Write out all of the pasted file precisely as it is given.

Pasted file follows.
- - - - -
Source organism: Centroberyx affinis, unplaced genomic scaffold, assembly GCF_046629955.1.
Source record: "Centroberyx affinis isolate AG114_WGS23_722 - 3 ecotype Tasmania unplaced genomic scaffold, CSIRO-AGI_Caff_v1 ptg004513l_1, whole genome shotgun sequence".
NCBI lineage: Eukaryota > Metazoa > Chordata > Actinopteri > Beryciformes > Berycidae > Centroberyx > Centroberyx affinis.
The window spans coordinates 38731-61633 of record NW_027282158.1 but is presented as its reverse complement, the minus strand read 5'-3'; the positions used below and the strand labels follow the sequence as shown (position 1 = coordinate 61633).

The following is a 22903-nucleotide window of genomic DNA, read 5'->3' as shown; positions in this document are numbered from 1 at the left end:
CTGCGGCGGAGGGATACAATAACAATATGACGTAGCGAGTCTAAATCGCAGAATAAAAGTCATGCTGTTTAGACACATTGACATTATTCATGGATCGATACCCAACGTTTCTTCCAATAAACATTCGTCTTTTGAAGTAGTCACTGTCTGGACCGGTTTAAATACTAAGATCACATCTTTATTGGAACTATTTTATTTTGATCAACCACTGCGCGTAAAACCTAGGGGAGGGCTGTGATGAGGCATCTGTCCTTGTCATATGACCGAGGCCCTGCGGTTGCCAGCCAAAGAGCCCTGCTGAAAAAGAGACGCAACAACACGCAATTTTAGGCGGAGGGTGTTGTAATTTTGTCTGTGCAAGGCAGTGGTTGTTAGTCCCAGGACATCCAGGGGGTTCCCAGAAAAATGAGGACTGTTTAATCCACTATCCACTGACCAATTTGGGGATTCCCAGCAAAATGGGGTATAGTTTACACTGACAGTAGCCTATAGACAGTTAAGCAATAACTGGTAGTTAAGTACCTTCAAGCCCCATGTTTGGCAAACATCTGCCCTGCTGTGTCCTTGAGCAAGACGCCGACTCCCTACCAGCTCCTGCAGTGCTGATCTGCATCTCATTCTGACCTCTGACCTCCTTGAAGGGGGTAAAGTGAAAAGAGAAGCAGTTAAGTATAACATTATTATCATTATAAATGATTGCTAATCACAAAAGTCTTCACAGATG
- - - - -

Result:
Source organism: Centroberyx affinis, unplaced genomic scaffold, assembly GCF_046629955.1.
Source record: "Centroberyx affinis isolate AG114_WGS23_722 - 3 ecotype Tasmania unplaced genomic scaffold, CSIRO-AGI_Caff_v1 ptg004513l_1, whole genome shotgun sequence".
NCBI lineage: Eukaryota > Metazoa > Chordata > Actinopteri > Beryciformes > Berycidae > Centroberyx > Centroberyx affinis.
The window spans coordinates 38731-61633 of record NW_027282158.1 but is presented as its reverse complement, the minus strand read 5'-3'; the positions used below and the strand labels follow the sequence as shown (position 1 = coordinate 61633).

The following is a 22903-nucleotide window of genomic DNA, read 5'->3' as shown; positions in this document are numbered from 1 at the left end:
CTGCGGCGGAGGGATACAATAACAATATGACGTAGCGAGTCTAAATCGCAGAATAAAAGTCATGCTGTTTAGACACATTGACATTATTCATGGATCGATACCCAACGTTTCTTCCAATAAACATTCGTCTTTTGAAGTAGTCACTGTCTGGACCGGTTTAAATACTAAGATCACATCTTTATTGGAACTATTTTATTTTGATCAACCACTGCGCGTAAAACCTAGGGGAGGGCTGTGATGAGGCATCTGTCCTTGTCATATGACCGAGGCCCTGCGGTTGCCAGCCAAAGAGCCCTGCTGAAAAAGAGACGCAACAACACGCAATTTTAGGCGGAGGGTGTTGTAATTTTGTCTGTGCAAGGCAGTGGTTGTTAGTCCCAGGACATCCAGGGGGTTCCCAGAAAAATGAGGACTGTTTAATCCACTATCCACTGACCAATTTGGGGATTCCCAGCAAAATGGGGTATAGTTTACACTGACAGTAGCCTATAGACAGTTAAGCAATAACTGGTAGTTAAGTACCTTCAAGCCCCATGTTTGGCAAACATCTGCCCTGCTGTGTCCTTGAGCAAGACGCCGACTCCCTACCAGCTCCTGCAGTGCTGATCTGCATCTCATTCTGACCTCTGACCTCCTTGAAGGGGGTAAAGTGAAAAGAGAAGCAGTTAAGTATAACATTATTATCATTATAAATGATTGCTAATCACAAAAGTCTTCACAGATG